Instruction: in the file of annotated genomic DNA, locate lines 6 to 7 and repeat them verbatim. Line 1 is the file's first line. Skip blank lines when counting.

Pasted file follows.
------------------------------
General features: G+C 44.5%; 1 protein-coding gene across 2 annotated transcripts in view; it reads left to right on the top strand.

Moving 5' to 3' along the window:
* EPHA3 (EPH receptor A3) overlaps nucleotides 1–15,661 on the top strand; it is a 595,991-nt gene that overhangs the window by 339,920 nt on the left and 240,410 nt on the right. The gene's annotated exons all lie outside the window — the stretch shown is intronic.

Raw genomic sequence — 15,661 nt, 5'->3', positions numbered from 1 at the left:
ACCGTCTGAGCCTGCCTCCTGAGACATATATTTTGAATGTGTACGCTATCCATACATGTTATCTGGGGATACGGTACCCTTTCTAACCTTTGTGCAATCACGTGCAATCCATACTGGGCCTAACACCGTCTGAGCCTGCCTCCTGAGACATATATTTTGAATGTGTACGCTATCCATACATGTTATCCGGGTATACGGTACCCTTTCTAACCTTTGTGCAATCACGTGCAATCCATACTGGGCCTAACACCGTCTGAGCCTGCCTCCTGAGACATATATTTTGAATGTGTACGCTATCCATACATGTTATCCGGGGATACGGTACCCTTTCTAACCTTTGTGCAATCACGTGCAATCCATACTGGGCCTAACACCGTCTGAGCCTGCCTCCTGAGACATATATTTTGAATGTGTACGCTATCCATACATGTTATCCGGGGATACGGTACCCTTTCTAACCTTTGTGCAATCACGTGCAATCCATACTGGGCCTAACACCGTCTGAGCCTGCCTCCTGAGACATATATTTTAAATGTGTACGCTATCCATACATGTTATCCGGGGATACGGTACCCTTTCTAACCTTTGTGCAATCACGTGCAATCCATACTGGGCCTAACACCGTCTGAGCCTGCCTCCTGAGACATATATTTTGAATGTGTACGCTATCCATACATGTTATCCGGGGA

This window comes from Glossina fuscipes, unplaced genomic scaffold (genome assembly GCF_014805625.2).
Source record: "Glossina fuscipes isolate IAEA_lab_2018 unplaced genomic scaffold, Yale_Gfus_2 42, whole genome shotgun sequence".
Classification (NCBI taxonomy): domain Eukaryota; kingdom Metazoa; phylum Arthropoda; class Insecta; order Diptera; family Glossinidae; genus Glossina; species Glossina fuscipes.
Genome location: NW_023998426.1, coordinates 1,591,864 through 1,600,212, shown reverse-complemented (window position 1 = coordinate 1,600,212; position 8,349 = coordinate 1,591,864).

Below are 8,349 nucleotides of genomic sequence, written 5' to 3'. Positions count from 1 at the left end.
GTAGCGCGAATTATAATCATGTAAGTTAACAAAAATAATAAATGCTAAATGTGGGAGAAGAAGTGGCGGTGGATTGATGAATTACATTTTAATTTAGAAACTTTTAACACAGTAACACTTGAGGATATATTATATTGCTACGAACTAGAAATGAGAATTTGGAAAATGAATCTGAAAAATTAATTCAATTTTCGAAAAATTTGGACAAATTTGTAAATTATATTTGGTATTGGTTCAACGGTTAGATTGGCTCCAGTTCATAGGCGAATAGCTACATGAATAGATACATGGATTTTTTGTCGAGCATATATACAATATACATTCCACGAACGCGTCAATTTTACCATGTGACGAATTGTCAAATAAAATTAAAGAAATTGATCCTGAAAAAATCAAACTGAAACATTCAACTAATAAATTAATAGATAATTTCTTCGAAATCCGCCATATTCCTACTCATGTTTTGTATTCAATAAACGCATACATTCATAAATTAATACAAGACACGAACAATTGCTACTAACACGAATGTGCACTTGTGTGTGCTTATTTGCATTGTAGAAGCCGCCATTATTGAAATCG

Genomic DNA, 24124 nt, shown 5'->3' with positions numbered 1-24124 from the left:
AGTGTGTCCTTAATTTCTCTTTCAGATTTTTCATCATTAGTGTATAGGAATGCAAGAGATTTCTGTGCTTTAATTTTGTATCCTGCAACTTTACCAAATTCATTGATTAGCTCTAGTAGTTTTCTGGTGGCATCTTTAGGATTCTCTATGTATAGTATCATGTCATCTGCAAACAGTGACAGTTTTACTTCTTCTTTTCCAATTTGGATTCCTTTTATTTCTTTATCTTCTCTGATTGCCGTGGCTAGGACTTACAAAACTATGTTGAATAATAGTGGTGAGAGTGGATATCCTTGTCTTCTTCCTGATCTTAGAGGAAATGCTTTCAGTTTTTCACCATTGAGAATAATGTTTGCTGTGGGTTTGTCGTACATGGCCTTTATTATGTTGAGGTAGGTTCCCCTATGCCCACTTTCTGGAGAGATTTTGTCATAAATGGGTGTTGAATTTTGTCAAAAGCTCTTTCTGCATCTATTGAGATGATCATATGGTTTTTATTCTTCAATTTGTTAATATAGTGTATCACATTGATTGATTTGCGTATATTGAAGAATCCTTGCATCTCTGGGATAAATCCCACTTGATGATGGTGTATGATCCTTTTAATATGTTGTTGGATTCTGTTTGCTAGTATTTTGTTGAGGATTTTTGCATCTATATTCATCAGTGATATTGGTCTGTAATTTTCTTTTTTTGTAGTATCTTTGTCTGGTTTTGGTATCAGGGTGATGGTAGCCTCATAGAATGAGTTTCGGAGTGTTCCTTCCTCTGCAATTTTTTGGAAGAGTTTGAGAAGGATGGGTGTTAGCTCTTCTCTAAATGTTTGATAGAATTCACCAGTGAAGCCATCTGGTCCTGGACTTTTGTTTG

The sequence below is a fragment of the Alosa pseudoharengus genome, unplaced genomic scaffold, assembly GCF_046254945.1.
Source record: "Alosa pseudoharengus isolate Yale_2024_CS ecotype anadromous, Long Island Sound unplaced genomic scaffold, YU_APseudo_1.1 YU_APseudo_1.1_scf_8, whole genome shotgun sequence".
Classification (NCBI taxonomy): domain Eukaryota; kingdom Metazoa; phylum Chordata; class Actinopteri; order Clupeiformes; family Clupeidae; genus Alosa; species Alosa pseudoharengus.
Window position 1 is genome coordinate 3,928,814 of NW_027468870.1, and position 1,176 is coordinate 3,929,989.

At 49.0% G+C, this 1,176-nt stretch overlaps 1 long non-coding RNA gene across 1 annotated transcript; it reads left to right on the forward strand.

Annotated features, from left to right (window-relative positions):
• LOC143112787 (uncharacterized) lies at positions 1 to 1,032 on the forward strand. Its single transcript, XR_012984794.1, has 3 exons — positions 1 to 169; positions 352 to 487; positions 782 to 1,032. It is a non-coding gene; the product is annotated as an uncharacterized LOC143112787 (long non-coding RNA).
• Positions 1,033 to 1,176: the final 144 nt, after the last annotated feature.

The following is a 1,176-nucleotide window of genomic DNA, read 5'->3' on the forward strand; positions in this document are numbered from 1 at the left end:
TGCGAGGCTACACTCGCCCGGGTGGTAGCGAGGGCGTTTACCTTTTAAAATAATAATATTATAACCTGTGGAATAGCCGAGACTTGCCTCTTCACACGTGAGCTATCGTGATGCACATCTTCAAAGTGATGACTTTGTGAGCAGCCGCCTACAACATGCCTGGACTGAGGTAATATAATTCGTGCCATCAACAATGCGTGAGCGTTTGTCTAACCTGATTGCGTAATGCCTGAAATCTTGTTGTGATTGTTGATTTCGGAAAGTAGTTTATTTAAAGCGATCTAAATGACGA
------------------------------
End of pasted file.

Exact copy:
This window comes from Glossina fuscipes, unplaced genomic scaffold (genome assembly GCF_014805625.2).
Source record: "Glossina fuscipes isolate IAEA_lab_2018 unplaced genomic scaffold, Yale_Gfus_2 42, whole genome shotgun sequence".